It's well documented that Snedeker has been working with Butch Harmon since the US Open, and the results he's produced confirm that it's a link-up which will do wonders for his game.
Before Pinehurst, Snedeker had three top 25 finishes in 15 starts; he's since played in nine events and has finished in the top 25 in all bar one of them, which also happened to be the only event he's played outside of America during this stretch.
Fourteen of his last 16 rounds have been par or better, including each of his last seven, and there's improvement throughout his tee-to-green stats. Like Rickie Fowler before him, Snedeker is reaping the rewards of the simple tweaks to a technique for which Harmon has become known.
Throw in the confidence Butch's experience and know-how brings and there's little doubt in my mind that Snedeker will join Simpson on the US Ryder Cup team, two years on from a solid debut which ended badly when he was on the end of a hiding from Paul Lawrie.
As for this week specifically, Snedeker strikes me as a fine bad-weather golfer - his record in the Open suggests as much - and while he missed the cut here in 2010, subsequent placed finishes at Plainfield and Bethpage are encouraging.
We know he can operate at this level thanks to his 2012 TOUR Championship triumph and it's also worth noting that in speaking about Ridgewood, Cink compared it to East Lake, scene of that $10m success for Snedeker.
As with Simpson, it was only an uncharacteristically cold putter which cost Snedeker the chance to really contend for a second Wyndham title last week but he continues to move in the right direction and has plenty to play for.
Graham DeLaet is a man to keep a close eye on as he continues to work towards that elusive first PGA Tour title.
The Canadian gets a rough time of things in some quarters as he carries that tag of 'best player without a win', but having come back from the same surgery which threatens Tiger Woods' career he's done awfully well and remains very much unexposed.
I can absolutely see why he'd look like a player to swerve when going off at a short price for a low-grade event, but at around the 80/1 mark he looks fantastic value here.
First and foremost, he's been fifth and second across the last two renewals of The Barclays while a share of 15th in the PGA Championship last time out represents his best ever finish in a major.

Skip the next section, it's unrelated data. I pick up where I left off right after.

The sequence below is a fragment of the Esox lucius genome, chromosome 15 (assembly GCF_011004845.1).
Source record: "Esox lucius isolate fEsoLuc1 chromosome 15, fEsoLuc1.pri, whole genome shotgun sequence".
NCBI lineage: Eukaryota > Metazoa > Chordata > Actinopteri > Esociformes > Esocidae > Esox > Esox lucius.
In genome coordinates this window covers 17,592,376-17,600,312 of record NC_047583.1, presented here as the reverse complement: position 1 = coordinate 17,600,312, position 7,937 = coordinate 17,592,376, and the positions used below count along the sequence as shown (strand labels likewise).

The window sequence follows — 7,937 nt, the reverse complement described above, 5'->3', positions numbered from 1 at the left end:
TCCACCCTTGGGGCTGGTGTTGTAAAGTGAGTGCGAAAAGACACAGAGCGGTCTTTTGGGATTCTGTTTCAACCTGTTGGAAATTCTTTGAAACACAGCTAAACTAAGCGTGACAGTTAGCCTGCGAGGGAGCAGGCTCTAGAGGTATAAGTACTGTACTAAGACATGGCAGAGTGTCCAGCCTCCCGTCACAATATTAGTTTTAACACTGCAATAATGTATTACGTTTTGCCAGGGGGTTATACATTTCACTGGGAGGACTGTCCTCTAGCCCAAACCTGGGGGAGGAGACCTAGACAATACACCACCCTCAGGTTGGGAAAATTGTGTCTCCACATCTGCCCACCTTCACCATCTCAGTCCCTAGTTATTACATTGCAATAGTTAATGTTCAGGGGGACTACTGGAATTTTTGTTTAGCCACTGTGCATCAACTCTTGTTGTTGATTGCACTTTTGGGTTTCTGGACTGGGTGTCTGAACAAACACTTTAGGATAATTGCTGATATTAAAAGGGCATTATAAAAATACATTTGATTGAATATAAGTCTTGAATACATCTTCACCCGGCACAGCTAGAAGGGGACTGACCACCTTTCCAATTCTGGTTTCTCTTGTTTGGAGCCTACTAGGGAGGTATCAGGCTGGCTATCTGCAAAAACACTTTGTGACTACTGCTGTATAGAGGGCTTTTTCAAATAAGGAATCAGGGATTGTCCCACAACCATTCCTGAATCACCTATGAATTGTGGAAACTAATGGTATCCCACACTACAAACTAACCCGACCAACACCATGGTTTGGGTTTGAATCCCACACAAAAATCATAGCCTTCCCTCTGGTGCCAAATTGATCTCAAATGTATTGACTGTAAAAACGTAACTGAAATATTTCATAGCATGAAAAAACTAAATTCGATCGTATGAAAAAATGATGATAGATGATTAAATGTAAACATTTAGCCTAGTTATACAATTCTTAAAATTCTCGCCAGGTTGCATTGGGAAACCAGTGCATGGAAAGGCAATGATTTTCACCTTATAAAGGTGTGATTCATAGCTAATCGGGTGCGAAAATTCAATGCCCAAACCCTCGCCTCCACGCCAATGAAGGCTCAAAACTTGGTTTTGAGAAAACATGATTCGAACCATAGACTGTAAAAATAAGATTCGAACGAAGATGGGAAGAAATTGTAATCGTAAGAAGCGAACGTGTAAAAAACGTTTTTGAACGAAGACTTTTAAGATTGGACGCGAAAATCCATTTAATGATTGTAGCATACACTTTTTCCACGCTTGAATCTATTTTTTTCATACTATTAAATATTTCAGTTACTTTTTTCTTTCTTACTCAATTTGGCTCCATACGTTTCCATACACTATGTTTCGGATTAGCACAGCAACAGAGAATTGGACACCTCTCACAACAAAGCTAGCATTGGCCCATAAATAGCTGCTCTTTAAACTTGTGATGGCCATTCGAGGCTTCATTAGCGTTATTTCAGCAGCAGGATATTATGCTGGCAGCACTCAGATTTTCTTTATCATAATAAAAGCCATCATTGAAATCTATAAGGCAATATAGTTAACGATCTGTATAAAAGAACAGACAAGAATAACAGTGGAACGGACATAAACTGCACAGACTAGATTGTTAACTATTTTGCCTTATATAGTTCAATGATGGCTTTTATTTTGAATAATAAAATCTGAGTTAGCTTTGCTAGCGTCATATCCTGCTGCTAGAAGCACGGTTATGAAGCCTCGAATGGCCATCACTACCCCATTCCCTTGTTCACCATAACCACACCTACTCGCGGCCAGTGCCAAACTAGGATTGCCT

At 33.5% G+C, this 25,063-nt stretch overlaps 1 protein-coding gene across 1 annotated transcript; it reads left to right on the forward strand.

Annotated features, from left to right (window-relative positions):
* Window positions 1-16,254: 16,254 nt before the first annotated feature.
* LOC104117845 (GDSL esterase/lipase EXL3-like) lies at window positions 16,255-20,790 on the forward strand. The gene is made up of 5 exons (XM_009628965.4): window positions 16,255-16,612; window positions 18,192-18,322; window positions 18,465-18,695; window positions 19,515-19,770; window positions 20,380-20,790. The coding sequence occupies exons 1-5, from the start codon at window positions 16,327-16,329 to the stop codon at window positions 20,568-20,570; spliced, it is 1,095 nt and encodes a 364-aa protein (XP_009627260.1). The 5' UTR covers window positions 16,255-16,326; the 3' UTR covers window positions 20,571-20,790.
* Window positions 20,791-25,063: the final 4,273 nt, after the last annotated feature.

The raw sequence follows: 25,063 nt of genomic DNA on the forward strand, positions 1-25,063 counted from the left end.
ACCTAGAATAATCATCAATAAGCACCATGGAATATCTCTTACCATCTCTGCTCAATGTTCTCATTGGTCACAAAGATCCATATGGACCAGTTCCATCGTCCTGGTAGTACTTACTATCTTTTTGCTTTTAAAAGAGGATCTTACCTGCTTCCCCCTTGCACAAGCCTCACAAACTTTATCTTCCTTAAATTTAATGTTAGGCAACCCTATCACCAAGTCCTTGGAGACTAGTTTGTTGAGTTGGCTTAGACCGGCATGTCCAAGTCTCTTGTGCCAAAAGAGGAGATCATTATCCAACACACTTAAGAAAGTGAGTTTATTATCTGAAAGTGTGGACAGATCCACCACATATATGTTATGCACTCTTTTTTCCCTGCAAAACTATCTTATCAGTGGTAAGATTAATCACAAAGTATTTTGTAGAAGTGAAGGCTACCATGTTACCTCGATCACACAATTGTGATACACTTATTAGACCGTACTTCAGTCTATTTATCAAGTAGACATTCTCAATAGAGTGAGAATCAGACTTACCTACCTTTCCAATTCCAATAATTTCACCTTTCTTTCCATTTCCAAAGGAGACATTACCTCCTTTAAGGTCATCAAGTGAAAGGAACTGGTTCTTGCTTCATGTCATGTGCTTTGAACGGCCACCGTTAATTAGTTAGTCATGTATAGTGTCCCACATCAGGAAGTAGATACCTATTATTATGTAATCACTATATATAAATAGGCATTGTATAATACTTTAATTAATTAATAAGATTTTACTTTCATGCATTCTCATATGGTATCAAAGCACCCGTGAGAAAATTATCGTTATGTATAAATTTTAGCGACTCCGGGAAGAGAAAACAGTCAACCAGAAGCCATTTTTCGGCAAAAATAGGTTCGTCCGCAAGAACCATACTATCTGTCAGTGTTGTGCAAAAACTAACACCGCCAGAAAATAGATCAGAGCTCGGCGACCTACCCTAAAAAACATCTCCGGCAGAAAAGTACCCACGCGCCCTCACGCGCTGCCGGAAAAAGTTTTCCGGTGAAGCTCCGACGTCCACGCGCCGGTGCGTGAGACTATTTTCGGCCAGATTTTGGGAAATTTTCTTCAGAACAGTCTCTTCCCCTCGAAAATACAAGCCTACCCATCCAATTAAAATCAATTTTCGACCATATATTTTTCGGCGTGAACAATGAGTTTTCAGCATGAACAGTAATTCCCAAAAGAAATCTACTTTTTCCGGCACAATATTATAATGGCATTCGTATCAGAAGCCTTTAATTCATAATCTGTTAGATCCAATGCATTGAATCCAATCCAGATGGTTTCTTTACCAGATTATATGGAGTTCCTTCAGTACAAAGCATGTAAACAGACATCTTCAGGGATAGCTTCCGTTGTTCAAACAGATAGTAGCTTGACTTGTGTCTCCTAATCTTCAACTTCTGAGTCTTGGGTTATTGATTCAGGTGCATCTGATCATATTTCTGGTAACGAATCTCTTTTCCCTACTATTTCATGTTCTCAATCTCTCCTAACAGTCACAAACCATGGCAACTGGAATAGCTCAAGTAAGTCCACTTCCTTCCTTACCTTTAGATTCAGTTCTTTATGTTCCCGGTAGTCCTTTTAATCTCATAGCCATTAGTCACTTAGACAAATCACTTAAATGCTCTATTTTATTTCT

Secondly, he's 12th in the all-around and is as likely as anyone to top the ball-striking charts, so if the putter does behave there's no reason he can't contend until the death.
Come Sunday, there will remain a question mark as to whether he can cross the line but my own feeling is that his growing confidence will see him do so sooner rather than later. Events like this give us the chance to capitalise at a big price.
My policy this week is to take on Rory McIlroy, if out of stubborness as much as anything, and of those at the head of the market the two who make the most sense to me are Garcia and Phil Mickelson.
The latter has form at all the right venues and will do for many after his fine second at Valhalla, while Garcia is a twice-winner of this event who has been runner-up both here and at Bethpage and has two wins from his last 20 starts.
On balance, however, I am happy to look elsewhere. Mickelson's record at the course doesn't match his comments about it and he's probably a shade short with that in mind, while Garcia is also just a tad shorter than I'd hoped despite having so much in his favour.
Instead, I'll turn to Hunter Mahan and Lee Westwood to complete my staking plan.
Mahan shot 62 to lead after the first round here some six years ago, and while he failed to kick on from that it's sufficient evidence to suggest that the course fits his eye.
It's worth noting that he was unfortunate not to go even closer to winning the 2009 US Open at Bethpage and, bar a missed cut in Canada, his form has really turned of late as he too chases a Ryder Cup place.
Mahan was 15th at Firestone and seventh at Valhalla, playing particularly well at the weekend, and at fifth in total driving his main strength remains. It's just a case of whether he can click with the rest of his game for four rounds but there's been plenty of encouragement in that regard of late.
Westwood felt like his game finally clicked when he flew through the field with a scintillating 63 in the final round of the Bridgestone, and he built on that with a top 15 finish at the PGA Championship.
It's easy to think of the former world number one as an also-ran but he's still got plenty to offer. It was, after all, only a few months ago that he won in Malaysia and put together top 10 finishes at Sawgrass and Augusta.
The 41-year-old was fifth at Bethpage two years ago and 25th at the less-suitable Liberty National last year and the place part alone looks extremely tempting.